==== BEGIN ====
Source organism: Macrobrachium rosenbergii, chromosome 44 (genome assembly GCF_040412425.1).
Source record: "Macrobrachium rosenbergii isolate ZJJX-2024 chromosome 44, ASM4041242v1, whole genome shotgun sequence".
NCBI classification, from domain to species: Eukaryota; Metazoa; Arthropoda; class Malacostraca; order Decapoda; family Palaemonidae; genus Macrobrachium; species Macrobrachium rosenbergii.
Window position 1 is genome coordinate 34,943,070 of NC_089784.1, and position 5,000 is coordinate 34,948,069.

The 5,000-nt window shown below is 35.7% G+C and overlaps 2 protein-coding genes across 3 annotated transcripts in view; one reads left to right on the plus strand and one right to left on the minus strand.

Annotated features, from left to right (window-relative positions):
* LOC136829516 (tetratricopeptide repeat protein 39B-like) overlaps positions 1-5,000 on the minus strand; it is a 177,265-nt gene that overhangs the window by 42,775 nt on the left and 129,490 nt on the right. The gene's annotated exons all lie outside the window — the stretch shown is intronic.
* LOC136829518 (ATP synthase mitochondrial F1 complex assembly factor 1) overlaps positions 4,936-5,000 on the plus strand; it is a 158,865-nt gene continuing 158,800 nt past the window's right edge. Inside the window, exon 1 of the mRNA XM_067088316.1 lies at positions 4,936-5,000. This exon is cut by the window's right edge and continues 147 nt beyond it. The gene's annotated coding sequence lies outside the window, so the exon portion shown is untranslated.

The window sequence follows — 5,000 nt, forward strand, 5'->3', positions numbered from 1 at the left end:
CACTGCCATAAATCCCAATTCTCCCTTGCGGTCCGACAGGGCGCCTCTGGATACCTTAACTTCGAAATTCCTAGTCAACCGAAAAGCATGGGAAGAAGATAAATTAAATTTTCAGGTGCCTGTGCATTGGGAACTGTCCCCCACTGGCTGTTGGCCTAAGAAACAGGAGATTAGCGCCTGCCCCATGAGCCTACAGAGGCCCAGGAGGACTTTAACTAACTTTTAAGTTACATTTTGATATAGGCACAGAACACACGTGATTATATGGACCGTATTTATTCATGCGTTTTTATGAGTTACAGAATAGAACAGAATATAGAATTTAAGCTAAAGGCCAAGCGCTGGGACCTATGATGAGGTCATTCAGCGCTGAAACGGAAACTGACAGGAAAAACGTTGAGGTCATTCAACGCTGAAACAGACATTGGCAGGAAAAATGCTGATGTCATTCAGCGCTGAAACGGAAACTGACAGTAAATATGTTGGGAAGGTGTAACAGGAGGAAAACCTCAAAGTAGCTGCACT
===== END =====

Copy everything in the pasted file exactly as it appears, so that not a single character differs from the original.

Source organism: Macrobrachium rosenbergii, chromosome 44 (genome assembly GCF_040412425.1).
Source record: "Macrobrachium rosenbergii isolate ZJJX-2024 chromosome 44, ASM4041242v1, whole genome shotgun sequence".
NCBI classification, from domain to species: Eukaryota; Metazoa; Arthropoda; class Malacostraca; order Decapoda; family Palaemonidae; genus Macrobrachium; species Macrobrachium rosenbergii.
Window position 1 is genome coordinate 34,943,070 of NC_089784.1, and position 5,000 is coordinate 34,948,069.

The 5,000-nt window shown below is 35.7% G+C and overlaps 2 protein-coding genes across 3 annotated transcripts in view; one reads left to right on the plus strand and one right to left on the minus strand.

Annotated features, from left to right (window-relative positions):
* LOC136829516 (tetratricopeptide repeat protein 39B-like) overlaps positions 1-5,000 on the minus strand; it is a 177,265-nt gene that overhangs the window by 42,775 nt on the left and 129,490 nt on the right. The gene's annotated exons all lie outside the window — the stretch shown is intronic.
* LOC136829518 (ATP synthase mitochondrial F1 complex assembly factor 1) overlaps positions 4,936-5,000 on the plus strand; it is a 158,865-nt gene continuing 158,800 nt past the window's right edge. Inside the window, exon 1 of the mRNA XM_067088316.1 lies at positions 4,936-5,000. This exon is cut by the window's right edge and continues 147 nt beyond it. The gene's annotated coding sequence lies outside the window, so the exon portion shown is untranslated.

The window sequence follows — 5,000 nt, forward strand, 5'->3', positions numbered from 1 at the left end:
CACTGCCATAAATCCCAATTCTCCCTTGCGGTCCGACAGGGCGCCTCTGGATACCTTAACTTCGAAATTCCTAGTCAACCGAAAAGCATGGGAAGAAGATAAATTAAATTTTCAGGTGCCTGTGCATTGGGAACTGTCCCCCACTGGCTGTTGGCCTAAGAAACAGGAGATTAGCGCCTGCCCCATGAGCCTACAGAGGCCCAGGAGGACTTTAACTAACTTTTAAGTTACATTTTGATATAGGCACAGAACACACGTGATTATATGGACCGTATTTATTCATGCGTTTTTATGAGTTACAGAATAGAACAGAATATAGAATTTAAGCTAAAGGCCAAGCGCTGGGACCTATGATGAGGTCATTCAGCGCTGAAACGGAAACTGACAGGAAAAACGTTGAGGTCATTCAACGCTGAAACAGACATTGGCAGGAAAAATGCTGATGTCATTCAGCGCTGAAACGGAAACTGACAGTAAATATGTTGGGAAGGTGTAACAGGAGGAAAACCTCAAAGTAGCTGCACT